Detailed in a 2019 scientific review in Pharmacological Research, omega-3 fatty acids also have antioxidant abilities3.* The ability to combat oxidative stress lends further support to the anti-inflammatory effects of omega-3 fats, as well as overall joint function.*

3.

Promote joint mobility

As omega-3 fats exert anti-inflammatory and antioxidant actions, they also promote joint mobility and comfort, which can help support longevity and independence as you age since having mobile joints will allow you to move with ease.* Likewise, if you're an athlete, these effects can help you sustain your performance and resilience.* 

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4.

Bolster healthy blood flow

Omega-3s are known for their effect on heart health, and for good reason too! These fats help regulate blood pressure and promote healthy levels of triglycerides, ultimately helping to maintain cardiometabolic health.* This translates to healthy blood flow and circulation, which sends nutrients and oxygen to the joints and promotes mobility.*

Other ways to support healthy joints.

In addition to consuming fatty fish and high-quality omega-3 supplements, eating plenty of unprocessed plant-based whole foods (think fruits, vegetables, and nuts) also bolsters healthy joints.* These eats are teeming with antioxidant and anti-inflammatory nutrients, which further promote overall joint health. 

It's also important to incorporate a combo of low-impact exercises and gentle stretching into your routine. Low-impact activities—such as walking, swimming, and casual cycling—are vital for retaining joint flexibility. Meanwhile, gentle stretching can maintain your range of motion and promote top-notch joint mobility.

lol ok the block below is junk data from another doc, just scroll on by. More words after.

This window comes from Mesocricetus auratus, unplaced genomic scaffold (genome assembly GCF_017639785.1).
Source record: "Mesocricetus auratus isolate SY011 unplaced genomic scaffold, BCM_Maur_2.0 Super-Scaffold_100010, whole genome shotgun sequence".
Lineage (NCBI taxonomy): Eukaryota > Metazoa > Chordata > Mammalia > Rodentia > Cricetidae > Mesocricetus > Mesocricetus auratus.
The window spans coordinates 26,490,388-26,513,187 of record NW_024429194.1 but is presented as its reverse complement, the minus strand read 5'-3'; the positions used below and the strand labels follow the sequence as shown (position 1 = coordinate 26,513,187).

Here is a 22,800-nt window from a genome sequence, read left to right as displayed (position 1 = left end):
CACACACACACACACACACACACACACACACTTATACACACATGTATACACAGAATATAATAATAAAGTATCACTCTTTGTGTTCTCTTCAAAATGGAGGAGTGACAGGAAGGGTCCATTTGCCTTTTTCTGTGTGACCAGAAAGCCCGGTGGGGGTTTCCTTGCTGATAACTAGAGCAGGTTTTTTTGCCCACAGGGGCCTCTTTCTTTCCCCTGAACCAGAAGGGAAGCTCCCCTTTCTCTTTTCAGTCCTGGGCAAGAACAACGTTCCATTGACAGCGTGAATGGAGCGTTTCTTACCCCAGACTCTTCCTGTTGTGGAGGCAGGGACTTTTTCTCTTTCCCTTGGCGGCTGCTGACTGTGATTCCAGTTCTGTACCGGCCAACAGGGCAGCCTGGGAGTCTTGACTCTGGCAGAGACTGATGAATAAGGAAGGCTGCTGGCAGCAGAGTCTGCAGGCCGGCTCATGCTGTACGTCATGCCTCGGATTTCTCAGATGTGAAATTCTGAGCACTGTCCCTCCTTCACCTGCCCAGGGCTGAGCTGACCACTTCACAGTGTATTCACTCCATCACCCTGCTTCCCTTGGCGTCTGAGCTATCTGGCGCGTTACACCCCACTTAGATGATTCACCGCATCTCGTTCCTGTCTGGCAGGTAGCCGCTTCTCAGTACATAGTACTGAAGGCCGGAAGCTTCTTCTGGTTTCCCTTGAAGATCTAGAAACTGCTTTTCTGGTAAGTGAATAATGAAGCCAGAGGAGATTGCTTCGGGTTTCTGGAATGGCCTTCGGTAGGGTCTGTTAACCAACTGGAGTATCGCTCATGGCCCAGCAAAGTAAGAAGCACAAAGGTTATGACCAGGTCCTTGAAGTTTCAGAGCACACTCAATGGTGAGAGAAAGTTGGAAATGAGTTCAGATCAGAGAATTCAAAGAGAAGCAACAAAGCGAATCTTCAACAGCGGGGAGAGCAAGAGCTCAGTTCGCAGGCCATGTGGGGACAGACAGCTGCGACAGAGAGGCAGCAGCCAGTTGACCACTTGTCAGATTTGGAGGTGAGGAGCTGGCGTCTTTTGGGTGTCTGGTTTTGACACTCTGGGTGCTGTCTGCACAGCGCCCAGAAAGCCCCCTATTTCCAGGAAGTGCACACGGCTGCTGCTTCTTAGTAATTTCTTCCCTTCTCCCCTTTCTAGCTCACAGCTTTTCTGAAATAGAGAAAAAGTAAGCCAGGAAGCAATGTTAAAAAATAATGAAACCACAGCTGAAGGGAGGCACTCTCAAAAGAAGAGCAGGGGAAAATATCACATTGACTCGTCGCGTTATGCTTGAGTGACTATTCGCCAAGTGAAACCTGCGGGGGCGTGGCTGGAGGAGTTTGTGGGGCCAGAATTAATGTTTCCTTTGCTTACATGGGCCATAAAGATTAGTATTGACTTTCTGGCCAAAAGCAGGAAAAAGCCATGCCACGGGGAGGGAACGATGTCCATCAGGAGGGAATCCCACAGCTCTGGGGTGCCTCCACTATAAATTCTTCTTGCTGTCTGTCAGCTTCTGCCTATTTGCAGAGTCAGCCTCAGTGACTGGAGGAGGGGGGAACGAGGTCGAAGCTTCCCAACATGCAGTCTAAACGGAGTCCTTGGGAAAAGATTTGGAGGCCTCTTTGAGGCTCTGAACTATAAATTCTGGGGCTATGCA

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The bottom line.

Thanks to their impressive antioxidant and anti-inflammatory actions in the body, omega-3 fatty acids are a daily essential for joint mobility and comfort.* The cardioprotective effects of omega-3 fats also support healthy blood flow, further nurturing joint function and wellness.*

To increase your intake of omega-3 fatty acids, consider starting by adding two servings of fatty fish to your weekly menu. If eating seafood isn't your style, or simply for a reliable, concentrated dose of daily omega-3s, you can also take advantage of a high-quality fish oil supplement like mbg's omega-3 potency+, to enjoy the EPA plus DHA equivalent of a fish a day (in a far more convenient way).†

† 1 serving (2 gelcaps) of omega-3 potency+ delivers 1,500 mg (1.5 g) of EPA + DHA. That’s equivalent to the omega-3s (EPA + DHA) provided in 1 serving of oily fish (anchovies).

If you are pregnant, breastfeeding, or taking medications, consult with your doctor before starting a supplement routine. It is always optimal to consult with a health care provider when considering what supplements are right for you.
Kirsten Nunez, M.S.
Kirsten Nunez, M.S.
Contributing writer

Kirsten Nunez is a health and lifestyle journalist based in Beacon, New York. She has a Master of Science in Nutrition from Texas Woman's University and Bachelor of Science in Dietetics from SUNY Oneonta. Kirsten specializes in nutrition, fitness, food, and DIY; her work has been featured in a variety of publications, including eHow, SparkPeople, and international editions of Cosmopolitan. She also creates recipes for food product packaging.